From the historic hallways of the most beautiful state Capitol in our great nation, this is Senator Keith Ingram.
The Senate has already approved one of the most controversial measures of this year’s legislative session – the so-called “Stand Your Ground” bill.
It repeals a provision from current state law that obligate a person to retreat from a confrontation, but only if they can do so in complete safety.
There is nothing in current law that requires you to turn your back on someone who is threatening you.
Current law gives you every right to defend yourself, and others, in dangerous situations.
If you are in your own home, there is no obligation to retreat. You have every legal right to defend your home.
Clearly, there is no necessity for the Stand Your Ground bill. Neither the prosecutors nor law enforcement agencies have asked for this bill, in fact, they are the ones who will have the challenge of determining the truth after confrontations become deadly.
This bill is likely to cost human lives, innocent lives.
It does nothing to change statutes that guarantee your Second Amendment rights. It does not affect current law governing who can own a firearm, and where they can take it, and whether it must be concealed or carried openly.
Arkansas prosecutors don’t press charges against people who defend themselves. They never have and they never will, so this bill is unnecessary.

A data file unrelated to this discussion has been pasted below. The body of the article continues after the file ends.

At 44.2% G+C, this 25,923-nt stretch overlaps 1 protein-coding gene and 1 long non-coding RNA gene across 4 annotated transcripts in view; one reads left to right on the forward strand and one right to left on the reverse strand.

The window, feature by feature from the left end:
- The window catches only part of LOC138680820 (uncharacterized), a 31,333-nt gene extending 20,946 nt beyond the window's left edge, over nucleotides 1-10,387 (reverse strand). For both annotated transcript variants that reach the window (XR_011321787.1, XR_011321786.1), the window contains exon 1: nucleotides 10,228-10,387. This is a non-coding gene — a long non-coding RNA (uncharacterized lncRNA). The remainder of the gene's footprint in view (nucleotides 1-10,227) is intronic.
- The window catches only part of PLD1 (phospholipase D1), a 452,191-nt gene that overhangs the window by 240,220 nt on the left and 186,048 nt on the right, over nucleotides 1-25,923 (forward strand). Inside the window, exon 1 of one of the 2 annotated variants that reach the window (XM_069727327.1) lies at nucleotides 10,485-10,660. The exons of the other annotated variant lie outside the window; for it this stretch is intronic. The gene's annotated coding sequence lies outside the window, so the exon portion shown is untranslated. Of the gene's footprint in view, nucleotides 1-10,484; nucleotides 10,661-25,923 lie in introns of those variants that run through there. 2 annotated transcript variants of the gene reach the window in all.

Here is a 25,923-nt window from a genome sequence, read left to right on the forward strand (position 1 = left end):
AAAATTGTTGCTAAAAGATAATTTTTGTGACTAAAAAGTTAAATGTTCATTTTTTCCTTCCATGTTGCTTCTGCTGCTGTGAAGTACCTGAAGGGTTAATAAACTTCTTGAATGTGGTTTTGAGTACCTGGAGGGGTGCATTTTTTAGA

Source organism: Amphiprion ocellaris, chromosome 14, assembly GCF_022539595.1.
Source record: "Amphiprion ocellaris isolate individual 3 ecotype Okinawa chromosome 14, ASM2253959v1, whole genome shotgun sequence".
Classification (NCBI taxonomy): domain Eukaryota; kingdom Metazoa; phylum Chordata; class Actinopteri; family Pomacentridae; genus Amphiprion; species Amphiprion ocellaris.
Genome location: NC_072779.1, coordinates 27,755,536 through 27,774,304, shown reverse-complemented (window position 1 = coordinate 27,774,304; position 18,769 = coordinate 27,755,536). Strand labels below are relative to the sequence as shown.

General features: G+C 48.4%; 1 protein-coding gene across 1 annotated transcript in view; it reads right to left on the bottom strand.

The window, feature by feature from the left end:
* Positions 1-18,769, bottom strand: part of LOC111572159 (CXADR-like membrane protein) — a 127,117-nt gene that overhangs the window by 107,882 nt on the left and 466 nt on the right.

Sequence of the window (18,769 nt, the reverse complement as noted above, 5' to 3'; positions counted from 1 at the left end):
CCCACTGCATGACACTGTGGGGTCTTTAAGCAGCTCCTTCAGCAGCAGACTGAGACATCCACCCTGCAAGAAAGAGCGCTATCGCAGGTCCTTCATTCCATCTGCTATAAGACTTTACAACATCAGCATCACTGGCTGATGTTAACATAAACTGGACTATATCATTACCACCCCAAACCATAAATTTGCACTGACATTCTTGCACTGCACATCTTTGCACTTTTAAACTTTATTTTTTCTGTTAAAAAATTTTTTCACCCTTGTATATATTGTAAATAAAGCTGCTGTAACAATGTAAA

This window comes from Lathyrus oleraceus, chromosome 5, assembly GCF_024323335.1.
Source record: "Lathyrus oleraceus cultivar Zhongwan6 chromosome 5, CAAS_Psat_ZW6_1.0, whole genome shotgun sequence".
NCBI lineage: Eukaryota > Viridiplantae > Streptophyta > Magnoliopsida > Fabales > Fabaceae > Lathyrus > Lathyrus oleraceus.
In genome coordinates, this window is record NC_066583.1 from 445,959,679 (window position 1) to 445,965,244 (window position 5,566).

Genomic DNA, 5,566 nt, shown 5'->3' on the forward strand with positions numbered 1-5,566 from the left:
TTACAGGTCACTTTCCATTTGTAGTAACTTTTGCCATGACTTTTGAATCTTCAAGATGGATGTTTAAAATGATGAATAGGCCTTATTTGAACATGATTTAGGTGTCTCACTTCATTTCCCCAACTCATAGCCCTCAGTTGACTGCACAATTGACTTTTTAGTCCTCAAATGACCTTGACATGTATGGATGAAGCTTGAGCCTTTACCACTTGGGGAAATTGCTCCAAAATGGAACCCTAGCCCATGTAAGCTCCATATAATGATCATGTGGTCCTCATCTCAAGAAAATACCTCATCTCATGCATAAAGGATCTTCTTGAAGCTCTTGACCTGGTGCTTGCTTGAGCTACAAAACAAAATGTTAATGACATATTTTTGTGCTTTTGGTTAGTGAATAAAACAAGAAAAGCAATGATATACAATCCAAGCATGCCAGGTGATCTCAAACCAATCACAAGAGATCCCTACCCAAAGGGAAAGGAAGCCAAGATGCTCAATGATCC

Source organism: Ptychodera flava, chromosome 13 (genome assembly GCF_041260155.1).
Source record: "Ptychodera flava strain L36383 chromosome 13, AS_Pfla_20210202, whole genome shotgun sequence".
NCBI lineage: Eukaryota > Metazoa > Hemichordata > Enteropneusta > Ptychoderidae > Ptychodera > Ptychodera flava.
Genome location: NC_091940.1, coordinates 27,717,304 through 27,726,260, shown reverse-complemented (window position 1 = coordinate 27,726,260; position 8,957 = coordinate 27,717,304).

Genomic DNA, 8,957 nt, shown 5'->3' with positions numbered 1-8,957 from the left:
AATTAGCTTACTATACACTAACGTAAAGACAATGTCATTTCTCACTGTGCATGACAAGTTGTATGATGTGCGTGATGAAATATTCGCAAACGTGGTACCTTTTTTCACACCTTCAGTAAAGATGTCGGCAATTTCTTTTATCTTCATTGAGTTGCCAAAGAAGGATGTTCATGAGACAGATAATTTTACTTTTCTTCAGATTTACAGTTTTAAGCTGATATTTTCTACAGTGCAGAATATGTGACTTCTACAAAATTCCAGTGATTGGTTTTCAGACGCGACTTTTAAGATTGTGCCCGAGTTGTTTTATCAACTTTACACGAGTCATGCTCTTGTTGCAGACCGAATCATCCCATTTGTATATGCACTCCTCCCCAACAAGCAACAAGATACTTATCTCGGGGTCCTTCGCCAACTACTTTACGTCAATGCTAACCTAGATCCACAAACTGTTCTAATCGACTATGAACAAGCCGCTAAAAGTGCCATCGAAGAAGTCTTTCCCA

The Senate approved legislation that allows liquor stores to deliver to your residence. The delivery must be made by an employee of the liquor store, not by a third party contractor.
Of course, deliveries can only be made to customers aged 21 or over. And deliveries are only allowed within the county in which the liquor store is located.
If enacted, the bill would make permanent a temporary allowance that was put in place last year at the beginning of the coronavirus pandemic.
In other business, the Senate Education Committee advanced legislation that makes it easier for Arkansas National Guardsmen to qualify for free tuition at state colleges and universities.
Currently, they have to complete active duty training in order to be eligible for free tuition. However, some circumstances call for a waiver of soldiers’ active duty training.
The Senate bill clarifies that National Guard soldiers are not penalized by a quirk in the current law, and are eligible for free tuition.
From the Capitol, it is always my greatest honor and most sincere privilege to serve you as your state Senator. This is Keith Ingram.